November saw a ramping up of regulator action on cookies, once again showing that cookie compliance is not something to take lightly, particularly when using cookies for more than purely functional purposes, such as advertising or analytics.
New EDPB ePrivacy Directive Guidelines
As well as the EDPB issuing a decision which imposed a EEA-wide ban on Meta processing personal data for behavioural advertising which calls into question the adtech model (for more information see our article here), the EDPB also published for consultation new draft guidelines1 ("Guidelines") on the ePrivacy Directive ("Directive"), which could potentially extend the legislation's application to emerging technologies.
Whilst arguable that the wording of Article 5(3) of the Directive, referring to "electronic communications networks", defined by Article 2 of the Framework Directive2 as being:
"transmission systems and, where applicable, switching or routing equipment and other resources which permit the conveyance of signals by wire, by radio, by optical or by other electromagnetic means, including satellite networks, fixed (circuit- and packet-switched, including internet) and mobile terrestrial networks, electricity cable systems, to the extent that they are used for the purpose of transmitting signals, networks used for radio and television broadcasting, and cable television networks, irrespective of the type of information conveyed"
is already broad enough to capture new technologies, the Guidelines look to remove any ambiguity of Article 5(3) as to its application in the face of the ever changing technological landscape.
The Guidelines, as well as setting a non-exhaustive list of specific technologies that Article 5(3) should be applied to, it also set out four key criteria that if met by a technology, will bring it in scope of Article 5(3). These criteria are:
- CRITERION A: the operations carried out relate to ‘information’. It should be noted that the term used is not ’personal data’, but ‘information’.
- CRITERION B: the operations carried out involve a ‘terminal equipment’ of a subscriber or user.
- CRITERION C: the operations carried out are made in the context of the ‘provision of publicly available electronic communications services in public communications networks’.
- CRITERION D: the operations carried out indeed constitute a ‘gaining of access’ or ‘storage’. Those two notions can be studied independently, as reminded in WP29 Opinion 9/2014: ‘Use of the words “stored or accessed” indicates that the storage and access do not need to occur within the same communication and do not need to be performed by the same party.
Whilst it remains to be seen whether reference to technology "gaining access" adequately captures the functionality of new technologies and adds anything to the current position, it is clear that the EDPB is keen to set out its expectation that new technologies should be complying with the consent requirements even if they don't fit within the typical cookie model.
The consultation on the Guidelines closes on 28 December 2023.
ICO taking action on non-compliant cookies
Under the Privacy and Electronic Communications (EC Directive) Regulations 2003 (“PECR”) organisations are required to gain the consent of users to the placement of any non-necessary cookies (which include analytics and advertising cookies), prior to the cookies being placed on the user's device. The standard of consent is derived from the UK GDPR, which asserts that consent must be “freely given, specific, informed and unambiguous…”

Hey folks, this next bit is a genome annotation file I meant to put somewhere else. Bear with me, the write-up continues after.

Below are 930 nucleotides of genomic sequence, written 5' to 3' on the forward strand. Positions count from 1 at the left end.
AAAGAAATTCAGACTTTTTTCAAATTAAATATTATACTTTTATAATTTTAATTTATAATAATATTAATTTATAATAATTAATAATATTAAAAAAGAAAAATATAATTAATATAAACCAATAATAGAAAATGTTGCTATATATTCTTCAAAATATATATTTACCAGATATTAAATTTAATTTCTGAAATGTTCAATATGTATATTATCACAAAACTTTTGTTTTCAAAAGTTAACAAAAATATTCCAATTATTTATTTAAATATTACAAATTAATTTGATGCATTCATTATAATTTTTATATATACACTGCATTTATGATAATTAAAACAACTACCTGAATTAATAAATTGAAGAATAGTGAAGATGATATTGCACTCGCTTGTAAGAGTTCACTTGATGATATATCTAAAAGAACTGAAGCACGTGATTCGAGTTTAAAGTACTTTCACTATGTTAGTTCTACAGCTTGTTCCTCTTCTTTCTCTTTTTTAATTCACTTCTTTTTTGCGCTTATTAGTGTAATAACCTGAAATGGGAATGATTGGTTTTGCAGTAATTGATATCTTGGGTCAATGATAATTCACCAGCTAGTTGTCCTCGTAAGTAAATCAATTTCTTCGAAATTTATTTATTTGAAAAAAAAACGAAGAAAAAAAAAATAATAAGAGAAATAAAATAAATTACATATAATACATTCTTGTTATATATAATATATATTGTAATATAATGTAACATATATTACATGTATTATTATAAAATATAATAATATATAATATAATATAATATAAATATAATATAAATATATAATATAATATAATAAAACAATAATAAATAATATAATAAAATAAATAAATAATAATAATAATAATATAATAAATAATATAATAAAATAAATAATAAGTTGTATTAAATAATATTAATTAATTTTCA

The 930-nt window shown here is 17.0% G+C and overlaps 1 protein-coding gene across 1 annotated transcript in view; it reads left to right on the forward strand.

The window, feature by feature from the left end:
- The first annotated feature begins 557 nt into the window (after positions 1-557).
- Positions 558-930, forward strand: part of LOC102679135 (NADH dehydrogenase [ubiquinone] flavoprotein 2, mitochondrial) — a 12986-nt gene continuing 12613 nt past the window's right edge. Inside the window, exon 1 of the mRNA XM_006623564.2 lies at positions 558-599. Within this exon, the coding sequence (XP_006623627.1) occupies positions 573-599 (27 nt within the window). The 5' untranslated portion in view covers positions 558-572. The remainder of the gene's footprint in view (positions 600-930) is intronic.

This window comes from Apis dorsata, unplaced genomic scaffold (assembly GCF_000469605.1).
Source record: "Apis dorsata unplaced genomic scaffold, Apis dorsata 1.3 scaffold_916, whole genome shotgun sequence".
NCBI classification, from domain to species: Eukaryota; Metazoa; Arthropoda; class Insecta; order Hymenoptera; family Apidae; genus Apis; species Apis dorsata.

The ICO Guide to PECR sets out what must / must not be done to ensure that cookie consent banners comply with the law. It is also important to note that "nudges", such as pre-ticked consent boxes or only providing an "Accept All" option without an equally easy way to "Reject All", are expressly banned. This is to ensure that users are given fair choices over whether to be tracked or not for personalised advertising.
This is not the first time that the ICO has issued a similar warning, and it has now started to take proactive action by writing to many of the UK's most visited websites cautioning them to "make the changes now, or face the consequences". The ICO has given a 30 day deadline to ensure that websites comply with the law, and has promised to provide an update on the action it has taken in January 2024, including "naming and shaming" the worst offenders.
The ICO's power to fine and cause reputational damage is not the only threat to companies who have non-compliant websites. Regulation 30(1) PECR entitles a person who has suffered damage as a result of a contravention of PECR to claim compensation for that damage.
The ICO has provided examples of when harm can be suffered by users: "Gambling addicts may be targeted with betting offers based on their browsing record, women may be targeted with distressing baby adverts shortly after miscarriage and someone exploring their sexuality may be presented with ads that disclose their sexual orientation."
DAC Beachcroft has handled numerous compensation claims brought by individuals alleging that they have suffered harm as a result of cookies being placed on their device, without their consent. However, importantly, there is no entitlement for compensation for simply a technical breach of PECR / UK GDPR, any claimant must provide evidence of the material damage that they have suffered as a result of the breach, and that damage must exceed the "de minimis".
However, clearly the risk of getting cookies wrong in the UK is something that organisations should have high on their agenda.